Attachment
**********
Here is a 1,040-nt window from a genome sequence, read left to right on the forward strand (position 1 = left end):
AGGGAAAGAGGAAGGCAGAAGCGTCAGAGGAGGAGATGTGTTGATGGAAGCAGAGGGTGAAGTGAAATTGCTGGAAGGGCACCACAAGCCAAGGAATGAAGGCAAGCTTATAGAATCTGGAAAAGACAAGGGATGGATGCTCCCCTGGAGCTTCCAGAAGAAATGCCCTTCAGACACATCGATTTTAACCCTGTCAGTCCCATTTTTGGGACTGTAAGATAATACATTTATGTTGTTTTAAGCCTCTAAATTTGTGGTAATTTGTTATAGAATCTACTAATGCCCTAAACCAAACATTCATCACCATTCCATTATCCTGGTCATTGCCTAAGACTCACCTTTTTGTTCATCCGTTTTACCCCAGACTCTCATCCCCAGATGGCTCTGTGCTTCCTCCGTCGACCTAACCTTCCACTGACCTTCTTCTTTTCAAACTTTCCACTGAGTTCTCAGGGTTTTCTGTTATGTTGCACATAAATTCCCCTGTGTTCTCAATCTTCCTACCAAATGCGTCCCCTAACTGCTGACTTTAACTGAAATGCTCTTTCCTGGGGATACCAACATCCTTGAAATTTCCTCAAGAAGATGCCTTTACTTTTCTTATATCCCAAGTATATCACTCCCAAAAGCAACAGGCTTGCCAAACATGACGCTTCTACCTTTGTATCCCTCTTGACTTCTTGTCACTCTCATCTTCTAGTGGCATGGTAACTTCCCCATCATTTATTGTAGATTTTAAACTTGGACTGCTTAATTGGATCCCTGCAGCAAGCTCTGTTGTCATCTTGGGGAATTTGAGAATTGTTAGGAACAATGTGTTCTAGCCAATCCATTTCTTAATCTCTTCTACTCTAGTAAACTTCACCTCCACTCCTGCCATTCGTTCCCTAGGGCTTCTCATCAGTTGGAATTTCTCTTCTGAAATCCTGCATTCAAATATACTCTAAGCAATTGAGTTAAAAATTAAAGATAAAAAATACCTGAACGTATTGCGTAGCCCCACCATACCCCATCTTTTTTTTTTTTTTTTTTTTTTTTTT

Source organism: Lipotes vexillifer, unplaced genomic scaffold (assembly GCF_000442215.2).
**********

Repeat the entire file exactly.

Here is a 1,040-nt window from a genome sequence, read left to right on the forward strand (position 1 = left end):
AGGGAAAGAGGAAGGCAGAAGCGTCAGAGGAGGAGATGTGTTGATGGAAGCAGAGGGTGAAGTGAAATTGCTGGAAGGGCACCACAAGCCAAGGAATGAAGGCAAGCTTATAGAATCTGGAAAAGACAAGGGATGGATGCTCCCCTGGAGCTTCCAGAAGAAATGCCCTTCAGACACATCGATTTTAACCCTGTCAGTCCCATTTTTGGGACTGTAAGATAATACATTTATGTTGTTTTAAGCCTCTAAATTTGTGGTAATTTGTTATAGAATCTACTAATGCCCTAAACCAAACATTCATCACCATTCCATTATCCTGGTCATTGCCTAAGACTCACCTTTTTGTTCATCCGTTTTACCCCAGACTCTCATCCCCAGATGGCTCTGTGCTTCCTCCGTCGACCTAACCTTCCACTGACCTTCTTCTTTTCAAACTTTCCACTGAGTTCTCAGGGTTTTCTGTTATGTTGCACATAAATTCCCCTGTGTTCTCAATCTTCCTACCAAATGCGTCCCCTAACTGCTGACTTTAACTGAAATGCTCTTTCCTGGGGATACCAACATCCTTGAAATTTCCTCAAGAAGATGCCTTTACTTTTCTTATATCCCAAGTATATCACTCCCAAAAGCAACAGGCTTGCCAAACATGACGCTTCTACCTTTGTATCCCTCTTGACTTCTTGTCACTCTCATCTTCTAGTGGCATGGTAACTTCCCCATCATTTATTGTAGATTTTAAACTTGGACTGCTTAATTGGATCCCTGCAGCAAGCTCTGTTGTCATCTTGGGGAATTTGAGAATTGTTAGGAACAATGTGTTCTAGCCAATCCATTTCTTAATCTCTTCTACTCTAGTAAACTTCACCTCCACTCCTGCCATTCGTTCCCTAGGGCTTCTCATCAGTTGGAATTTCTCTTCTGAAATCCTGCATTCAAATATACTCTAAGCAATTGAGTTAAAAATTAAAGATAAAAAATACCTGAACGTATTGCGTAGCCCCACCATACCCCATCTTTTTTTTTTTTTTTTTTTTTTTTTT

Source organism: Lipotes vexillifer, unplaced genomic scaffold (assembly GCF_000442215.2).